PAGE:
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Arseniy Yavorśkyi

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  1. the comment above pretty much summarizes my opinon about this game. except for the rogue-light part — I actually think this aspect of the game detracts from the experience.
  2. I've beaten this. it's one of those walking simulator/experiential type of games. not bad, but I wish it was more subtle about what was really going on.
  3. played this for like an hour, then stopped, and never touched it again. feels too much like an art film with symbolic scenes that have obfuscated meanings.
  4. in 2021, Little Nightmares 2 was released. although not as good as the original, it's still excellent and definitely worth playing. one important thing to add is that both of these are experiential, rather than mechanically-driven games. here, gameplay is simply a vehicle that carries you along the way, it's not the main attraction. you want puzzles? there are better games for that out there. platforming? likewise. stealth? same answer. but the feels that these games deliver are like no other. so, if you are the kind of gamer that enjoys games purely on a mechanical level, the plot and implicit feelings being secondary or of no importance at all, the these games aren't for you. on a side note, if you've seen the movie The City of Lost Children, Little Nightmares 1 has a similar vibe.
  5. "meh" to the bone. feels like the devs were aiming for a triple-A experience, but had neither the budget nor the skill for it.
  6. this is a shooty Souls-like. which means: soul-crushing difficulty and enemies that respawn every time you die. plus it's got procedurally generated levels, so forget about carefully crafted level design.
  7. coming back to this, I have to say — I can't recommend this game to Ross, on the count of it being a Souls-like.
  8. just to clarify: The Dark Pictures is the name of the series, the actual name of the game is Man of Medan. I haven't beaten it yet, because I honestly found it to be rather boring, but the next game in the series, Little Hope, is… interesting. it felt as if there was more to the gameplay than I initially thought.
  9. the plot goes nowhere, and some of the jokes are beyond gross. I seriously regret playing this.
  10. erm, Ross, this game is a Souls-like. you know what this means.
  11. played it way back when it was just released, and had a positive experience overall. "too melodramatic"? well, if you go in expecting a plot about the conspiracy of Fire Ant People, then you'll be disappointed. I wish there were more games like this one, games that explore human beings while not pushing misguided agendas. which is an ironic thing to say, seeing as the people who made this game engage in some very questionable politics, but at least none of it infected their product.
  12. I've heard this one described as 'clunky Souls', and it's true — mechanically it's almost identical to Dark Souls, just much less refined. nowadays it's easy to scoff at the shortcomings of this title, but back when it came out there weren't a whole lot of alternatives for those who craved more Souls, but had already played the original Dark Souls to death. Lords Of The Fallen suffers mainly from two major issues: poor balance and unresponsive controls (hence the 'clunky' reputation). to be more specific: some weapons are clearly superior to others not just in terms of damage output, but also because their attack animations (movesets) are much more practical — swinging faster, reaching further, and/or having quicker recovery. enemies have the same problem, as some of them are extremely fast *and* deal enough damage to kill the player in one hit *and* their attacks are not clearly telegraphed. as one can imagine, this combination of problems can lead to frustration, sometimes for prolonged periods of time. the best thing about Lords Of The Fallen is, without a doubt, it's graphics and visual style. some parts of the game look absolutely gorgeous, making for screenshots that are worth framing and hanging on a wall. all in all, I'd recommend this game only to the fans of the genre — the rest will probably ragequit after an hour.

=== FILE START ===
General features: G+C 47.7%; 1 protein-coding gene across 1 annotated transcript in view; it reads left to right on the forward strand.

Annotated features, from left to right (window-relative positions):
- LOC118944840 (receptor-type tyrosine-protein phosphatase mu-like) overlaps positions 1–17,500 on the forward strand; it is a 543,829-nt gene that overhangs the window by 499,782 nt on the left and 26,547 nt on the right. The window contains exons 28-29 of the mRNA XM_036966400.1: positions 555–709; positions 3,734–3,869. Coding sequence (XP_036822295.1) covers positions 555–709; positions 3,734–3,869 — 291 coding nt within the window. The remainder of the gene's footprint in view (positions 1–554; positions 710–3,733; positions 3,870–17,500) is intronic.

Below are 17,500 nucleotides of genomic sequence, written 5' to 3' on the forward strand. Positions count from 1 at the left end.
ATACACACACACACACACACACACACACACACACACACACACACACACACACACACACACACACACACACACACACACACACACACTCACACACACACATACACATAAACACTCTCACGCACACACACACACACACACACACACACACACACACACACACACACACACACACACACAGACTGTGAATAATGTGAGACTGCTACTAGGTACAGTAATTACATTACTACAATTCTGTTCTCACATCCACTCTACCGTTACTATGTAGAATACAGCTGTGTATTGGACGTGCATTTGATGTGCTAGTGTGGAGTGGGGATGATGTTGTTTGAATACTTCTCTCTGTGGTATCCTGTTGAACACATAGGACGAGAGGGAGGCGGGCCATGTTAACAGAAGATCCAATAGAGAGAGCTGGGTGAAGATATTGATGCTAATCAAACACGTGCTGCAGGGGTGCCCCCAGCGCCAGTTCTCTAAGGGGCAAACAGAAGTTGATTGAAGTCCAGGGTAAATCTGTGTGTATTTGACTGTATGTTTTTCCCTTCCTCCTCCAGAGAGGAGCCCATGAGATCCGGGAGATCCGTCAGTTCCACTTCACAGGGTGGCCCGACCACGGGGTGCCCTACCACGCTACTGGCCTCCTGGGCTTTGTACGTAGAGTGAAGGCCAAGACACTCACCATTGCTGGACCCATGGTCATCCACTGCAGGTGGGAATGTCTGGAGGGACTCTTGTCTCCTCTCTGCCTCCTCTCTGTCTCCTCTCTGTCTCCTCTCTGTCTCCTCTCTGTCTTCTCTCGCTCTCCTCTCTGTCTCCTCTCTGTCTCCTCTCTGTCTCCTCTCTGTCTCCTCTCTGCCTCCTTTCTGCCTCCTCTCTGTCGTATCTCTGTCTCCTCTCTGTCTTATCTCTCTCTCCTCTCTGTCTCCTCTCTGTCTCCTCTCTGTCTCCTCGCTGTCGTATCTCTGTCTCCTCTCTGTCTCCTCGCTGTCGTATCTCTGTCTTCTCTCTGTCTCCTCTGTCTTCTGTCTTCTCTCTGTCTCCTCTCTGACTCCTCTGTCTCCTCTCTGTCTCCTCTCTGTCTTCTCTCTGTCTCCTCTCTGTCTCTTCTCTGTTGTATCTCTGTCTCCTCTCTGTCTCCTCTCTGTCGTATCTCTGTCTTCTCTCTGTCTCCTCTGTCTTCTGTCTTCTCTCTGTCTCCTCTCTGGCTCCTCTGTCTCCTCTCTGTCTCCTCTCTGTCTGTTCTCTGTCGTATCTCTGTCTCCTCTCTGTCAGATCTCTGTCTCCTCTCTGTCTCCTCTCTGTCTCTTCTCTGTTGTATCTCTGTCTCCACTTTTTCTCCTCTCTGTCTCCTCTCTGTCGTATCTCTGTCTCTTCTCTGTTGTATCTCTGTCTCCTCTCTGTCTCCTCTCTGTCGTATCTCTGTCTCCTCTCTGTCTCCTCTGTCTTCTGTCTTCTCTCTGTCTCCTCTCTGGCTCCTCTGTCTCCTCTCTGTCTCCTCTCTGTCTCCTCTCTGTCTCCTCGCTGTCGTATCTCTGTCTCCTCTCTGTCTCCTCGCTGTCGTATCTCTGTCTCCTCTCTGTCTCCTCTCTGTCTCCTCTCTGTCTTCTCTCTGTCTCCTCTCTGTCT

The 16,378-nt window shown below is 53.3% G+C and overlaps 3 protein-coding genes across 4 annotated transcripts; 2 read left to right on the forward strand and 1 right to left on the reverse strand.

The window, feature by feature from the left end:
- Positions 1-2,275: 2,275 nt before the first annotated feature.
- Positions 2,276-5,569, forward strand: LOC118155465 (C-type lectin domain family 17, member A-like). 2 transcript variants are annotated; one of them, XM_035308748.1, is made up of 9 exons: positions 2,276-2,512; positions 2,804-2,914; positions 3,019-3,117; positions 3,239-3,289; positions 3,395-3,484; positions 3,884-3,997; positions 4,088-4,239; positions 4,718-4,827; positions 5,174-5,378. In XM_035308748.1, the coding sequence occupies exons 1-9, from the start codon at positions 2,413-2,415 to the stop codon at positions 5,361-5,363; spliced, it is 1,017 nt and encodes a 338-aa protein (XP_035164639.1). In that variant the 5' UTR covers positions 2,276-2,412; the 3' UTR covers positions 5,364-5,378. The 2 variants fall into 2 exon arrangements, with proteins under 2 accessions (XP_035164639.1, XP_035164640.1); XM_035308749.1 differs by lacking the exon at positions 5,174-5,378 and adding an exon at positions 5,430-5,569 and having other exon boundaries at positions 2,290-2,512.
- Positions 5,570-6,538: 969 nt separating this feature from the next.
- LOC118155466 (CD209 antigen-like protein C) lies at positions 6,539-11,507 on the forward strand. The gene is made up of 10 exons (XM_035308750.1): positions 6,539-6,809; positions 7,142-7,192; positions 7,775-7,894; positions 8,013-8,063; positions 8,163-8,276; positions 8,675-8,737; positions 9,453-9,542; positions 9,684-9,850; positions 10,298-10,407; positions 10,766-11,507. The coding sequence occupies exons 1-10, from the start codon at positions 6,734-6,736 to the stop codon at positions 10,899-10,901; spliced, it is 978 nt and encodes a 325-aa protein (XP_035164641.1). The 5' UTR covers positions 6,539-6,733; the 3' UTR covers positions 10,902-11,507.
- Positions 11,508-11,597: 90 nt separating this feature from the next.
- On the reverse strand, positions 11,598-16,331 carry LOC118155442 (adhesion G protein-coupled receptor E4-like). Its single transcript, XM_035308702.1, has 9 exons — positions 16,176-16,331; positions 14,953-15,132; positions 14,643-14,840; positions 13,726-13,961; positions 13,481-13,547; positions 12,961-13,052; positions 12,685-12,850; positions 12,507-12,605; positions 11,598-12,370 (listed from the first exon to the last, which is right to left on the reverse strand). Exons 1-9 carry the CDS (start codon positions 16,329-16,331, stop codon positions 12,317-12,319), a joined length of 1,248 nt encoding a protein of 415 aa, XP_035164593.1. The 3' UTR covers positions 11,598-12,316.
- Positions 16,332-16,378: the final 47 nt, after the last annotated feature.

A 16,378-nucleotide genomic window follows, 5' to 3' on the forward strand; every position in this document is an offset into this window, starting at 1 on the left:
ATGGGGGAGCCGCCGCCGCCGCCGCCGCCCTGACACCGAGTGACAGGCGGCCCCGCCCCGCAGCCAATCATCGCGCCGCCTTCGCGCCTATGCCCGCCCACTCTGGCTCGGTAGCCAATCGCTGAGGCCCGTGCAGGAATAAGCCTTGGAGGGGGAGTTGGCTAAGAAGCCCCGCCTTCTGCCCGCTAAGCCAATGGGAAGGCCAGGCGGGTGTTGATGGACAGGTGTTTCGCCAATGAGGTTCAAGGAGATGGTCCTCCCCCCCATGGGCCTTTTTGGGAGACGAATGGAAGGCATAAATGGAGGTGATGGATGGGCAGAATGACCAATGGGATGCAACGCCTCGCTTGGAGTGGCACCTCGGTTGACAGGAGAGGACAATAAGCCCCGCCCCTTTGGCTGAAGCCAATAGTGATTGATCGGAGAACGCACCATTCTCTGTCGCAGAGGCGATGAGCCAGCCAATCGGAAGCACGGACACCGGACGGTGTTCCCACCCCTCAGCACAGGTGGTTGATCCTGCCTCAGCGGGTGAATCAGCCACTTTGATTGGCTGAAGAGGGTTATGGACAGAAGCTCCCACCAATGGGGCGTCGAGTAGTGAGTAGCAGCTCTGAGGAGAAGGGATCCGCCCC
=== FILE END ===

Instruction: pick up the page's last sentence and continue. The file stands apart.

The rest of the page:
13. okay… after witnessing Ross play Dark Souls, I think it's safe to take The Surge off the list. to play this (or any other Souls-like), the player has to put in the minimum effort required to get a grasp at the combat system. if the player doesn't do that, he won't have a good time with the game.
  14. mixed bag. this game has truly excellent atmosphere, outstanding ambient sounds and music (especially in the sections set in St. Cecilia's Abbey), but really weak writing and characters, the lead being the worst offender (to call him a cardboard cutout would be too much of a compliment). the whole game is centered around randomized/unpredictable jump scares and instant death traps. there are also puzzles, and it's actually the first time I enjoyed puzzles in a game, so I that's an definite achievement. there are ways to deal with some of the dangers if you're careful, but sometimes the game kills you in a way that seems impossible to avoid. for example: it makes you look for a hiding spot in a room where there's none, but if you touch any of the doors you die instantly. this happened ~5 times during my playthrough. mechanically, this game is like NightCry (a spiritual successor to Clock Tower series), which means Resident Evil without combat.
  15. hold on, isn't this turn-based?
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